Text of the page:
After proving survivability, Baran and his team needed to show proof of concept for that design so that it could be built. That involved high-level schematics detailing the operation, construction, and cost of all the components required to construct a network that leveraged the new insight of redundant links. The result was one of the first store-and-forward data layer switching protocols, a link-state/distance vector routing protocol, and an unproved connection-oriented transport protocol. Explicit detail of the designs can be found in the complete series of reports On Distributed Communications, published by RAND in 1964.[13]

The design flew in the face of telephony design of the time by placing inexpensive and unreliable nodes at the center of the network and more intelligent terminating 'multiplexer' devices at the endpoints. In Baran's words, unlike the telephone company's equipment, his design did not require expensive "gold plated" components to be reliable. The Distributed Network that Baran introduced was intended to route around damage. It provided connection to others through many points, not one centralized connection. Fundamental to the scheme was the division of the information into "blocks" before they were sent out across the network. That enabled the data to travel faster and communications lines to be used more efficiently. Each block was sent separately, traveling different paths and rejoining into a whole when they were received at their destination.

Selling the idea


After the publication of On Distributed Communications, he presented the findings of his team to a number of audiences, including AT&T engineers (not to be confused with Bell Labs engineers, who at the time provided Paul Baran with the specifications for the first generation of T1 circuit that he used as the links in his network design proposal). In subsequent interviews, Baran mentioned how the AT&T engineers scoffed at his idea of non-dedicated physical circuits for voice communications, at times claiming that Baran simply did not understand how voice telecommunication worked.[14]

Donald Davies, at the National Physical Laboratory in the United Kingdom, also thought of the same idea and implemented a trial network.[2][15] While Baran used the term "message blocks" for his units of communication, Davies used the term "packets," as it was capable of being translated into languages other than English without compromise.[15] He applied the concept to a general-purpose computer network. Davies's key insight came in the realization that computer network traffic was inherently "bursty" with periods of silence, compared with relatively-constant telephone traffic. It was in fact Davies's work on packet switching, not Baran's, that initially caught the attention of the developers of ARPANET at the Symposium on Operating Systems Principles in October 1967.[16] Baran was happy to acknowledge that Davies had come up with the same idea as him independently. In an e-mail to Davies, he wrote:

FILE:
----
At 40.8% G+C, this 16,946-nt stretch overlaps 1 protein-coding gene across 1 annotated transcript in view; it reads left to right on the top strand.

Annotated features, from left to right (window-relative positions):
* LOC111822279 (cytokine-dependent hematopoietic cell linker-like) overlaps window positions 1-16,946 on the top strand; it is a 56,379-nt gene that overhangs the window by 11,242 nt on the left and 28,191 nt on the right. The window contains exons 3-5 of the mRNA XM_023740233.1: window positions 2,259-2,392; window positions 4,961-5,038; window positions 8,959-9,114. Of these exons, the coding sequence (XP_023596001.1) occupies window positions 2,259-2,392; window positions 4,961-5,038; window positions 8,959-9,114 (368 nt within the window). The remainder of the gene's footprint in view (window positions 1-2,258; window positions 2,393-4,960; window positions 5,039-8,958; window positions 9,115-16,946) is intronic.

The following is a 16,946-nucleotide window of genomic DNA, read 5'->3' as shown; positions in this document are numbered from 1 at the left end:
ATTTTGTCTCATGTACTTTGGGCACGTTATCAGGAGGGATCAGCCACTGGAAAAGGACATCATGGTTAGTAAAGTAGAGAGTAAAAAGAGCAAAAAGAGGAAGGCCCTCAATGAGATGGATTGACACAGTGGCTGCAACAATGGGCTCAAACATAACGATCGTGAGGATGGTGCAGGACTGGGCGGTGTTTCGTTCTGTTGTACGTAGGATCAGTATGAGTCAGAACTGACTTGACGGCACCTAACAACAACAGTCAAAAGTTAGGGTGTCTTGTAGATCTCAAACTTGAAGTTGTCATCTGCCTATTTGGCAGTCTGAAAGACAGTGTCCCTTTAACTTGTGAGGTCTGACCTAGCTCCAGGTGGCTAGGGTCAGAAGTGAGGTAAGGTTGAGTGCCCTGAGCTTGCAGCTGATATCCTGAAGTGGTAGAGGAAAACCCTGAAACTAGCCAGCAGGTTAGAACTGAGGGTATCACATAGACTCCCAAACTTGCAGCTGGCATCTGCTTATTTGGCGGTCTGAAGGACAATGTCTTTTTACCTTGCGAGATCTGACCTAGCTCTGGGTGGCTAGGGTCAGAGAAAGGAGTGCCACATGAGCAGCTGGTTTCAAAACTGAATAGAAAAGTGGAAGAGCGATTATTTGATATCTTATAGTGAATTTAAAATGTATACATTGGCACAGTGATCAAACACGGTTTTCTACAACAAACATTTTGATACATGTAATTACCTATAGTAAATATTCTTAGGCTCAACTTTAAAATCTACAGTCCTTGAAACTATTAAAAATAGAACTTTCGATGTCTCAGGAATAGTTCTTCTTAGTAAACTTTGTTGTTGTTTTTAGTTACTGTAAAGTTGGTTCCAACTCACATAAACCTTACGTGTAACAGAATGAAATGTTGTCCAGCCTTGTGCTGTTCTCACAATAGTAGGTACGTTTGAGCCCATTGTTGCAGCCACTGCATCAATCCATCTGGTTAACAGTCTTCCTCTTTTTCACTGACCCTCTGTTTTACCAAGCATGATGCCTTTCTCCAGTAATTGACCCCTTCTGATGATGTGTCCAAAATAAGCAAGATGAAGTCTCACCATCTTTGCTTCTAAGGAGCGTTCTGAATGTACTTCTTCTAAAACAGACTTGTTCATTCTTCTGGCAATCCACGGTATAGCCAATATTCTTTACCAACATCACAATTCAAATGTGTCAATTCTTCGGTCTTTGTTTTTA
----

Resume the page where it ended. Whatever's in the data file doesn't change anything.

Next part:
You and I share a common view of what packet switching is all about, since you and I independently came up with the same ingredients.[15]

Leonard Kleinrock, a contemporary working on analyzing message flow using queueing theory, developed a theoretical basis for the operation of message switching networks in his proposal for a Ph.D. thesis in 1961-2, published as a book in 1964.[17] In the early 1970s, he applied this theory to model the performance of packet switching networks. However, the representation of Kleinrock's early work as originating the concept of packet switching is disputed by other internet pioneers,[18][19][15][20] including Robert Taylor,[21] Baran[22] and Davies.[23] Baran and Davies are recognized by historians and the U.S. National Inventors Hall of Fame for independently inventing the concept of digital packet switching used in modern computer networking including the Internet.[24][25]